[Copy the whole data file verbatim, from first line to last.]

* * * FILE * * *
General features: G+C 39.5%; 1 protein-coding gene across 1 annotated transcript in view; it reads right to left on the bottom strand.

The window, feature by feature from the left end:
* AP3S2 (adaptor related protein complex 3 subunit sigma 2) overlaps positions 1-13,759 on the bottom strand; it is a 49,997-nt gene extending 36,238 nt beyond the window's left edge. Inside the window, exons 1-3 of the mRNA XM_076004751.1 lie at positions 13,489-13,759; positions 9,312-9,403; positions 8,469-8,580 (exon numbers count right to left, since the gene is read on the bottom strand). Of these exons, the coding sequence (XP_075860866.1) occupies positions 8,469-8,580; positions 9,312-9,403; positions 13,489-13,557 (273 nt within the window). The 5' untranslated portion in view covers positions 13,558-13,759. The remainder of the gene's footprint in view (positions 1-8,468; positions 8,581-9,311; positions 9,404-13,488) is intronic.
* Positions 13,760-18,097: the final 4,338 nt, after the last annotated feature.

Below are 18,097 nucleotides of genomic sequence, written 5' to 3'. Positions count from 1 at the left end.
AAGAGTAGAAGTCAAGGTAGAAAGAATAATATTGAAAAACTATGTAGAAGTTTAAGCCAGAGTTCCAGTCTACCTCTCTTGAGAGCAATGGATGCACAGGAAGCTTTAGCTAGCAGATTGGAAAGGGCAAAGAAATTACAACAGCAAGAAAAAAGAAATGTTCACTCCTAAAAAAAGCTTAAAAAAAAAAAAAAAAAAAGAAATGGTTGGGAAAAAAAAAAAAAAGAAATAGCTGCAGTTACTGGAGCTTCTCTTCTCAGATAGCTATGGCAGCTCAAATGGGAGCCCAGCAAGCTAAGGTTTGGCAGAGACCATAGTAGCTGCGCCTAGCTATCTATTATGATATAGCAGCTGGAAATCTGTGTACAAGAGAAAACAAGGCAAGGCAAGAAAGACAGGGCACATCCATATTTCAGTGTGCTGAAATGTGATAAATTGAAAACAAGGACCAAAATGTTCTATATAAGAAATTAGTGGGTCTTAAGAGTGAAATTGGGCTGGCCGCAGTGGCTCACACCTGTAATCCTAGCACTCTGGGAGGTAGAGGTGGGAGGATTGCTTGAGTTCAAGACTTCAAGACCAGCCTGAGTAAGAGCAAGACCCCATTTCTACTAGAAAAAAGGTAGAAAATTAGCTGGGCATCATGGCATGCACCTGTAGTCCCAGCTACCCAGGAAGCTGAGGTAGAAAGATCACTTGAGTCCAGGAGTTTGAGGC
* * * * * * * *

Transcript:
General features: G+C 39.5%; 1 protein-coding gene across 1 annotated transcript in view; it reads right to left on the bottom strand.

The window, feature by feature from the left end:
* AP3S2 (adaptor related protein complex 3 subunit sigma 2) overlaps positions 1-13,759 on the bottom strand; it is a 49,997-nt gene extending 36,238 nt beyond the window's left edge. Inside the window, exons 1-3 of the mRNA XM_076004751.1 lie at positions 13,489-13,759; positions 9,312-9,403; positions 8,469-8,580 (exon numbers count right to left, since the gene is read on the bottom strand). Of these exons, the coding sequence (XP_075860866.1) occupies positions 8,469-8,580; positions 9,312-9,403; positions 13,489-13,557 (273 nt within the window). The 5' untranslated portion in view covers positions 13,558-13,759. The remainder of the gene's footprint in view (positions 1-8,468; positions 8,581-9,311; positions 9,404-13,488) is intronic.
* Positions 13,760-18,097: the final 4,338 nt, after the last annotated feature.

Below are 18,097 nucleotides of genomic sequence, written 5' to 3'. Positions count from 1 at the left end.
AAGAGTAGAAGTCAAGGTAGAAAGAATAATATTGAAAAACTATGTAGAAGTTTAAGCCAGAGTTCCAGTCTACCTCTCTTGAGAGCAATGGATGCACAGGAAGCTTTAGCTAGCAGATTGGAAAGGGCAAAGAAATTACAACAGCAAGAAAAAAGAAATGTTCACTCCTAAAAAAAGCTTAAAAAAAAAAAAAAAAAAAGAAATGGTTGGGAAAAAAAAAAAAAAGAAATAGCTGCAGTTACTGGAGCTTCTCTTCTCAGATAGCTATGGCAGCTCAAATGGGAGCCCAGCAAGCTAAGGTTTGGCAGAGACCATAGTAGCTGCGCCTAGCTATCTATTATGATATAGCAGCTGGAAATCTGTGTACAAGAGAAAACAAGGCAAGGCAAGAAAGACAGGGCACATCCATATTTCAGTGTGCTGAAATGTGATAAATTGAAAACAAGGACCAAAATGTTCTATATAAGAAATTAGTGGGTCTTAAGAGTGAAATTGGGCTGGCCGCAGTGGCTCACACCTGTAATCCTAGCACTCTGGGAGGTAGAGGTGGGAGGATTGCTTGAGTTCAAGACTTCAAGACCAGCCTGAGTAAGAGCAAGACCCCATTTCTACTAGAAAAAAGGTAGAAAATTAGCTGGGCATCATGGCATGCACCTGTAGTCCCAGCTACCCAGGAAGCTGAGGTAGAAAGATCACTTGAGTCCAGGAGTTTGAGGC